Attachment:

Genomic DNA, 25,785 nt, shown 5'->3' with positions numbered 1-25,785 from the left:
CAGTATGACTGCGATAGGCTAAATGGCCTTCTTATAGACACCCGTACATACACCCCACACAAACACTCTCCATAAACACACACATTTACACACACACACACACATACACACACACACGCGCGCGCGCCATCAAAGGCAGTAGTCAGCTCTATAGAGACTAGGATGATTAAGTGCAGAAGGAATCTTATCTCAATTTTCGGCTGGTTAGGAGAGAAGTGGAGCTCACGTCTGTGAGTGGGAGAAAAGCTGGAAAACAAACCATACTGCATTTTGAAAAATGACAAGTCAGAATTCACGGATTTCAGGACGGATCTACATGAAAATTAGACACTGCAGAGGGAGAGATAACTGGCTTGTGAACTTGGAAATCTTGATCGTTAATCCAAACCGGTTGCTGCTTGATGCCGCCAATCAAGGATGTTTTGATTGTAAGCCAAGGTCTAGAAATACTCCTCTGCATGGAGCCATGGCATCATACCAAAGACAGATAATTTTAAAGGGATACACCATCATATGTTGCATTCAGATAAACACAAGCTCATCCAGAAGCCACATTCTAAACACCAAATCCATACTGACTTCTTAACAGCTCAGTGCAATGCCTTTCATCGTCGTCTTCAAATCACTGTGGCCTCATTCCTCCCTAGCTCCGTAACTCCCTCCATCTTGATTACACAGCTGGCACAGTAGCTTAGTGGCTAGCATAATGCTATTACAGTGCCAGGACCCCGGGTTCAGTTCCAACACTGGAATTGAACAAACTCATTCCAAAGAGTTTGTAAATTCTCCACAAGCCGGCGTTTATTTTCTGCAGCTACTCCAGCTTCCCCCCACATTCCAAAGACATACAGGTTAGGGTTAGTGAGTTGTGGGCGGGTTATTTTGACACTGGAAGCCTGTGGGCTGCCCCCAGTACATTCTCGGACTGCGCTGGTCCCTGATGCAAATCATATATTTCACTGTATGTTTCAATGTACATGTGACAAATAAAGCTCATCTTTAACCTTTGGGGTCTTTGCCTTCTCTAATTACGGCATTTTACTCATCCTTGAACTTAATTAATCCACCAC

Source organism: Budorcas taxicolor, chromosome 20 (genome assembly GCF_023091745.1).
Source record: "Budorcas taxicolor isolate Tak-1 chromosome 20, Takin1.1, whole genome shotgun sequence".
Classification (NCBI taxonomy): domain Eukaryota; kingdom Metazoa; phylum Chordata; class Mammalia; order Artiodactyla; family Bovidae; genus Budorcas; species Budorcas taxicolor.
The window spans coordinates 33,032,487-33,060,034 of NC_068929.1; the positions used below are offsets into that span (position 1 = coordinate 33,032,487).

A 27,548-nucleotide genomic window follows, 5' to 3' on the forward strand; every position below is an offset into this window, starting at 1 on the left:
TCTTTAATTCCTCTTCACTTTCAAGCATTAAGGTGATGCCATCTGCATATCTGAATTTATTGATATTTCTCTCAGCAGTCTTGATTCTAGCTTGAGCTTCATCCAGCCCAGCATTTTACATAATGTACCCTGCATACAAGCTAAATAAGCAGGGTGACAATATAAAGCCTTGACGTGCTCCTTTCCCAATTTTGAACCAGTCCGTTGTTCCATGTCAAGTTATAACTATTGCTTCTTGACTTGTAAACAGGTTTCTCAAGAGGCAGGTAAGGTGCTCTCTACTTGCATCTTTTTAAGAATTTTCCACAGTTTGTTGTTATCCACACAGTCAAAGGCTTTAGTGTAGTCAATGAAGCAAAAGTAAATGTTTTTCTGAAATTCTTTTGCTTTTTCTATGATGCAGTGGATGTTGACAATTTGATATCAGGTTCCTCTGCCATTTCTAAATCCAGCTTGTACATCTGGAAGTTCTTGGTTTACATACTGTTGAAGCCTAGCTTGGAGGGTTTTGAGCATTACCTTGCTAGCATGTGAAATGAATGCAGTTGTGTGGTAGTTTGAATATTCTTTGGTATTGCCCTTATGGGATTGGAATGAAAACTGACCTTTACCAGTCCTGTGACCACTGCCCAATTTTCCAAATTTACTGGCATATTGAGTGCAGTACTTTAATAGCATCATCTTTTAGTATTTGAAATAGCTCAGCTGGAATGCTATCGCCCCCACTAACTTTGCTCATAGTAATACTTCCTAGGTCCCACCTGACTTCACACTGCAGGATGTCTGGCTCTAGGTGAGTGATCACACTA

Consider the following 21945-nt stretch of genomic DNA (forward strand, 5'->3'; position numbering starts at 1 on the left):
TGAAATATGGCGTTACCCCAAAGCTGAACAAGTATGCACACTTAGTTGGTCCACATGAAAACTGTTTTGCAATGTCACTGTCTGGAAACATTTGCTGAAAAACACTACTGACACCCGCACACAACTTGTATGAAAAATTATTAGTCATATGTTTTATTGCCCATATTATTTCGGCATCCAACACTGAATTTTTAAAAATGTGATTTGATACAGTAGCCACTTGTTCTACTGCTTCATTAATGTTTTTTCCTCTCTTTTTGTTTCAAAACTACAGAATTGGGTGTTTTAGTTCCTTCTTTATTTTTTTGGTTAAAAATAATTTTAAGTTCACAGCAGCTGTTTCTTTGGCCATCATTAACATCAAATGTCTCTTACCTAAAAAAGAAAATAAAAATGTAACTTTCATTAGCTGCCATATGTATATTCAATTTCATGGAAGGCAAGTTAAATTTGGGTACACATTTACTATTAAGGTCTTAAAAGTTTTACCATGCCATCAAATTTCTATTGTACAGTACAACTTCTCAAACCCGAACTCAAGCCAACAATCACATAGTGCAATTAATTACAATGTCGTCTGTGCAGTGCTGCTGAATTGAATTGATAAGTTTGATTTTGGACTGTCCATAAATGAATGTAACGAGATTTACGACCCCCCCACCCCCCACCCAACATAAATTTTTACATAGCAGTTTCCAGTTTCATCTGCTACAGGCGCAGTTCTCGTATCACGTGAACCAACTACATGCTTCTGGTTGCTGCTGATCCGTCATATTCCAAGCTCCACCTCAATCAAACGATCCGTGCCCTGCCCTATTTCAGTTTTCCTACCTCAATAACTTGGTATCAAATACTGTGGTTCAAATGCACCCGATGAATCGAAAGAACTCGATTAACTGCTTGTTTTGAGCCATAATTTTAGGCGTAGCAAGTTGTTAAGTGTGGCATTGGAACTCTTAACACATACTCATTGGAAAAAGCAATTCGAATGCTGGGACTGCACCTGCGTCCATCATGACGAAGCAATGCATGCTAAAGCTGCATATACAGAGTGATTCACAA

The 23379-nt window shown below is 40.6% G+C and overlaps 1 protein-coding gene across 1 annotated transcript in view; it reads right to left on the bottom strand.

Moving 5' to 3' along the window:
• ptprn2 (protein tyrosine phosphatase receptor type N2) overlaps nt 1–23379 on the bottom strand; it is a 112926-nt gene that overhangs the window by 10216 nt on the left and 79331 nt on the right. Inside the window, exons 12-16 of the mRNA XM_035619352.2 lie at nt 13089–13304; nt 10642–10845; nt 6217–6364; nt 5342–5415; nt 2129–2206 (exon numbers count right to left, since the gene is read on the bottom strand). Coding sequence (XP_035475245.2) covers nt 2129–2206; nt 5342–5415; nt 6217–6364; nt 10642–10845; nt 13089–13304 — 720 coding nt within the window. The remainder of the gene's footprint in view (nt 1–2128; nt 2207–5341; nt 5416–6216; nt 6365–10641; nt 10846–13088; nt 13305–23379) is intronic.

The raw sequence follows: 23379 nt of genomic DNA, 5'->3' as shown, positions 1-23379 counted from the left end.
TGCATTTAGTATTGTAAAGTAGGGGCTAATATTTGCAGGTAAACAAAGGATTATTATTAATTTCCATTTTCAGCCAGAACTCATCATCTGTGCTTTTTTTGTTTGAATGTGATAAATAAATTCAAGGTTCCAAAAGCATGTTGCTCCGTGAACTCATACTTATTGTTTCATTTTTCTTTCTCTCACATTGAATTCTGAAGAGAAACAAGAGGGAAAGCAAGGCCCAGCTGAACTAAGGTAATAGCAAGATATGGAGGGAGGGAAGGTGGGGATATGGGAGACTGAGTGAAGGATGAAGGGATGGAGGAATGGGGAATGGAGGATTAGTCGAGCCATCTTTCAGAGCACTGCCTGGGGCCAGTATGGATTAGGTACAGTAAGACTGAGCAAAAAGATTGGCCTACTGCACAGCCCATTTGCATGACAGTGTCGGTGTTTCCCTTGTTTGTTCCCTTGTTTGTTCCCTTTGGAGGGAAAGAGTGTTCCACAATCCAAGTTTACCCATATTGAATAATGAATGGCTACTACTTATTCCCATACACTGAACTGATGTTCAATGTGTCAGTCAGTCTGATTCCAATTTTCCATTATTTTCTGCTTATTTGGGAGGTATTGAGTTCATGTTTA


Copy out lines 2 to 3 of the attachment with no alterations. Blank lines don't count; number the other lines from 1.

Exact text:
CAGTATGACTGCGATAGGCTAAATGGCCTTCTTATAGACACCCGTACATACACCCCACACAAACACTCTCCATAAACACACACATTTACACACACACACACACATACACACACACACGCGCGCGCGCCATCAAAGGCAGTAGTCAGCTCTATAGAGACTAGGATGATTAAGTGCAGAAGGAATCTTATCTCAATTTTCGGCTGGTTAGGAGAGAAGTGGAGCTCACGTCTGTGAGTGGGAGAAAAGCTGGAAAACAAACCATACTGCATTTTGAAAAATGACAAGTCAGAATTCACGGATTTCAGGACGGATCTACATGAAAATTAGACACTGCAGAGGGAGAGATAACTGGCTTGTGAACTTGGAAATCTTGATCGTTAATCCAAACCGGTTGCTGCTTGATGCCGCCAATCAAGGATGTTTTGATTGTAAGCCAAGGTCTAGAAATACTCCTCTGCATGGAGCCATGGCATCATACCAAAGACAGATAATTTTAAAGGGATACACCATCATATGTTGCATTCAGATAAACACAAGCTCATCCAGAAGCCACATTCTAAACACCAAATCCATACTGACTTCTTAACAGCTCAGTGCAATGCCTTTCATCGTCGTCTTCAAATCACTGTGGCCTCATTCCTCCCTAGCTCCGTAACTCCCTCCATCTTGATTACACAGCTGGCACAGTAGCTTAGTGGCTAGCATAATGCTATTACAGTGCCAGGACCCCGGGTTCAGTTCCAACACTGGAATTGAACAAACTCATTCCAAAGAGTTTGTAAATTCTCCACAAGCCGGCGTTTATTTTCTGCAGCTACTCCAGCTTCCCCCCACATTCCAAAGACATACAGGTTAGGGTTAGTGAGTTGTGGGCGGGTTATTTTGACACTGGAAGCCTGTGGGCTGCCCCCAGTACATTCTCGGACTGCGCTGGTCCCTGATGCAAATCATATATTTCACTGTATGTTTCAATGTACATGTGACAAATAAAGCTCATCTTTAACCTTTGGGGTCTTTGCCTTCTCTAATTACGGCATTTTACTCATCCTTGAACTTAATTAATCCACCAC

Source organism: Budorcas taxicolor, chromosome 20 (genome assembly GCF_023091745.1).